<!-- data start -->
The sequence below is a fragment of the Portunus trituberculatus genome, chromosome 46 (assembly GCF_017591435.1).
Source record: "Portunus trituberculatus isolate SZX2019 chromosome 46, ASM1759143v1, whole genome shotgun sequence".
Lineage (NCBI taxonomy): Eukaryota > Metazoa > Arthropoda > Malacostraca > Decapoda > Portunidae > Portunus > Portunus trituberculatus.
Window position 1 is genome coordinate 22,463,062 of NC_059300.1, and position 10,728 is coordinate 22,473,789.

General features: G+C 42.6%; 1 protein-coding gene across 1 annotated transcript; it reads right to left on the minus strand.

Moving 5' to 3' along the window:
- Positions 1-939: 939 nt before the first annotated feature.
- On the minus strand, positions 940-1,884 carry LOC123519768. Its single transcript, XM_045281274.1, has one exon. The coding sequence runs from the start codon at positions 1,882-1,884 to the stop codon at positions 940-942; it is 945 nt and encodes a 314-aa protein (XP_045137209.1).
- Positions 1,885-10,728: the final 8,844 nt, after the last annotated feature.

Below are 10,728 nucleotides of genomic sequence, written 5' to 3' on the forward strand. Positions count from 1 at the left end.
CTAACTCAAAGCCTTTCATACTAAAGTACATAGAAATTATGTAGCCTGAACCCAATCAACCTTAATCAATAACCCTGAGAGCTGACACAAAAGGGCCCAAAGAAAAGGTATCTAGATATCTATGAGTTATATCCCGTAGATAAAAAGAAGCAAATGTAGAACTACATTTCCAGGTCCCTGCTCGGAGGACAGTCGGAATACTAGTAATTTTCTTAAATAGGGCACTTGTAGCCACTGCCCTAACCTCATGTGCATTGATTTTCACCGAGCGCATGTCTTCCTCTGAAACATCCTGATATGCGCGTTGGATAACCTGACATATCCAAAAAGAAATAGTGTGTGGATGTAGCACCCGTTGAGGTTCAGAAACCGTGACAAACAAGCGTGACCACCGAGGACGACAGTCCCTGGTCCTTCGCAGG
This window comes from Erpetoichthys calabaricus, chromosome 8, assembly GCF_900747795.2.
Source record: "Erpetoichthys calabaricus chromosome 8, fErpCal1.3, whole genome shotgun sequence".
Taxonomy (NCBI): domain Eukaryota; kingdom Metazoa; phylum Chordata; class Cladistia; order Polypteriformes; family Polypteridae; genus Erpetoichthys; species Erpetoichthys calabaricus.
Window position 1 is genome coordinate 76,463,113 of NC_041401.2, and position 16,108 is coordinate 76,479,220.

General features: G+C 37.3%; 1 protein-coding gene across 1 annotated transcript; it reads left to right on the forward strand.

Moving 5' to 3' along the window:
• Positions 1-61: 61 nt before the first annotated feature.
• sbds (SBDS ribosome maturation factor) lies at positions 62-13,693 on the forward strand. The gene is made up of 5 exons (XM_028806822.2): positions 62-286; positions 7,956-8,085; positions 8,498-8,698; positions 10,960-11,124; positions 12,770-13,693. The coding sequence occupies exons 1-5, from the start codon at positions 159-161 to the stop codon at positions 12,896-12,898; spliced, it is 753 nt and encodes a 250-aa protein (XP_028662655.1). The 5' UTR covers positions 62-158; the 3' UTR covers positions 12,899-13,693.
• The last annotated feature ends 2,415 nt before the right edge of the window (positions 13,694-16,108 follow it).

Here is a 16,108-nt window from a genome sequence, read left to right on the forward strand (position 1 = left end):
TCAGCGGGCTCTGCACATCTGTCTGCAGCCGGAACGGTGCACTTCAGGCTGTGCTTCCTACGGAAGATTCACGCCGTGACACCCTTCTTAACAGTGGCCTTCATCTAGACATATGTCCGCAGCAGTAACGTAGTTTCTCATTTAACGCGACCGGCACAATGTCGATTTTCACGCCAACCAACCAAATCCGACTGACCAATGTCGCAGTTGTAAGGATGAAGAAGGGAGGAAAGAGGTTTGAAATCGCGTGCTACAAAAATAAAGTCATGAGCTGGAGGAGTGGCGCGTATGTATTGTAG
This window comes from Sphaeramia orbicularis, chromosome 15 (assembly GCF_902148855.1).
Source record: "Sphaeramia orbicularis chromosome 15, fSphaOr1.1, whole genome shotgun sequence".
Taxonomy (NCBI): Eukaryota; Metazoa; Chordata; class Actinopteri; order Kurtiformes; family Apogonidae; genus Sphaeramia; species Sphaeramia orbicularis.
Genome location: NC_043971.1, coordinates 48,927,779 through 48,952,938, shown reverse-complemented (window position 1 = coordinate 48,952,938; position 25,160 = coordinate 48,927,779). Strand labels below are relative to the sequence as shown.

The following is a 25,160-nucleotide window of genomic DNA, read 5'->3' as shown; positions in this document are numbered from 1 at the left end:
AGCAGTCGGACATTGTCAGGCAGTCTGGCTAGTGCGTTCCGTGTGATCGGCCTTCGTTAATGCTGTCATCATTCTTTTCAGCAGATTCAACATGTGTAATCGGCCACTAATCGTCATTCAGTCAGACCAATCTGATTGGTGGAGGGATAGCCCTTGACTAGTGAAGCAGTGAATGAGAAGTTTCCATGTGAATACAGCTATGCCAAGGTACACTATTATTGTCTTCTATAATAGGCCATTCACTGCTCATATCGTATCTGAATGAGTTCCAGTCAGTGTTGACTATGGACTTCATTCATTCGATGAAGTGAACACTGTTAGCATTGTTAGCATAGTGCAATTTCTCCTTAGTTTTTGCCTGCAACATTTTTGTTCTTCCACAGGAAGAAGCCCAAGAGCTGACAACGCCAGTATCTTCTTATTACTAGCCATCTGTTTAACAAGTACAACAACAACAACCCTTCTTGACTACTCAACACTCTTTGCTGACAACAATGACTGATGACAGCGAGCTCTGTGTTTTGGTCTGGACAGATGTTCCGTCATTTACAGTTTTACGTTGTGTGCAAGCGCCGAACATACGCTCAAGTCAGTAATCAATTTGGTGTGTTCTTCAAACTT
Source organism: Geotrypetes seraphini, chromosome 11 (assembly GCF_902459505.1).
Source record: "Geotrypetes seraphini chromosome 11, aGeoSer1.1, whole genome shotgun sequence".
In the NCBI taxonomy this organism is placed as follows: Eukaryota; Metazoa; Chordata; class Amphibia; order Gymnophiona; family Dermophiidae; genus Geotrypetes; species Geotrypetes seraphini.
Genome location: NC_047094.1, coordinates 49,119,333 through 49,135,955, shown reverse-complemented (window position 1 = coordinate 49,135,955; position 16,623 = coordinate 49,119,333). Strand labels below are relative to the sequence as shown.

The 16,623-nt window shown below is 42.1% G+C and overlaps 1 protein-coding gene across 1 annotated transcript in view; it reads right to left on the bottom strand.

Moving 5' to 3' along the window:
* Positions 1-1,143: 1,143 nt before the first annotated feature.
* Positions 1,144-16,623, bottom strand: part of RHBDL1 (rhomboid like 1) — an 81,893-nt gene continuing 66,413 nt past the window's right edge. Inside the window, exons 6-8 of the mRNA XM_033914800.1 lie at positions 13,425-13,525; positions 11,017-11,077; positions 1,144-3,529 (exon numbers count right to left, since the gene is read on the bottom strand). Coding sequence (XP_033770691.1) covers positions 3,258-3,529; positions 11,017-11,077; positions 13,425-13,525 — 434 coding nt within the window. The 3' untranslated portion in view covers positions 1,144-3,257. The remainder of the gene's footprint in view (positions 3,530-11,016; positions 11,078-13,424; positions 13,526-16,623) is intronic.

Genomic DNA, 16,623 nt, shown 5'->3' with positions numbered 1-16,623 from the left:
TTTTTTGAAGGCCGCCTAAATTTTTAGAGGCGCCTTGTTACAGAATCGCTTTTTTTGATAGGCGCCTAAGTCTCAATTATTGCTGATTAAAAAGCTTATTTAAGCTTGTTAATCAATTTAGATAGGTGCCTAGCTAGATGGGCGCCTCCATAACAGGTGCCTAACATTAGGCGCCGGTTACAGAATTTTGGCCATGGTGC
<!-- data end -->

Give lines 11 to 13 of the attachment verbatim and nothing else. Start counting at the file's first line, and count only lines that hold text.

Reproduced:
CTAACTCAAAGCCTTTCATACTAAAGTACATAGAAATTATGTAGCCTGAACCCAATCAACCTTAATCAATAACCCTGAGAGCTGACACAAAAGGGCCCAAAGAAAAGGTATCTAGATATCTATGAGTTATATCCCGTAGATAAAAAGAAGCAAATGTAGAACTACATTTCCAGGTCCCTGCTCGGAGGACAGTCGGAATACTAGTAATTTTCTTAAATAGGGCACTTGTAGCCACTGCCCTAACCTCATGTGCATTGATTTTCACCGAGCGCATGTCTTCCTCTGAAACATCCTGATATGCGCGTTGGATAACCTGACATATCCAAAAAGAAATAGTGTGTGGATGTAGCACCCGTTGAGGTTCAGAAACCGTGACAAACAAGCGTGACCACCGAGGACGACAGTCCCTGGTCCTTCGCAGG
This window comes from Erpetoichthys calabaricus, chromosome 8, assembly GCF_900747795.2.
Source record: "Erpetoichthys calabaricus chromosome 8, fErpCal1.3, whole genome shotgun sequence".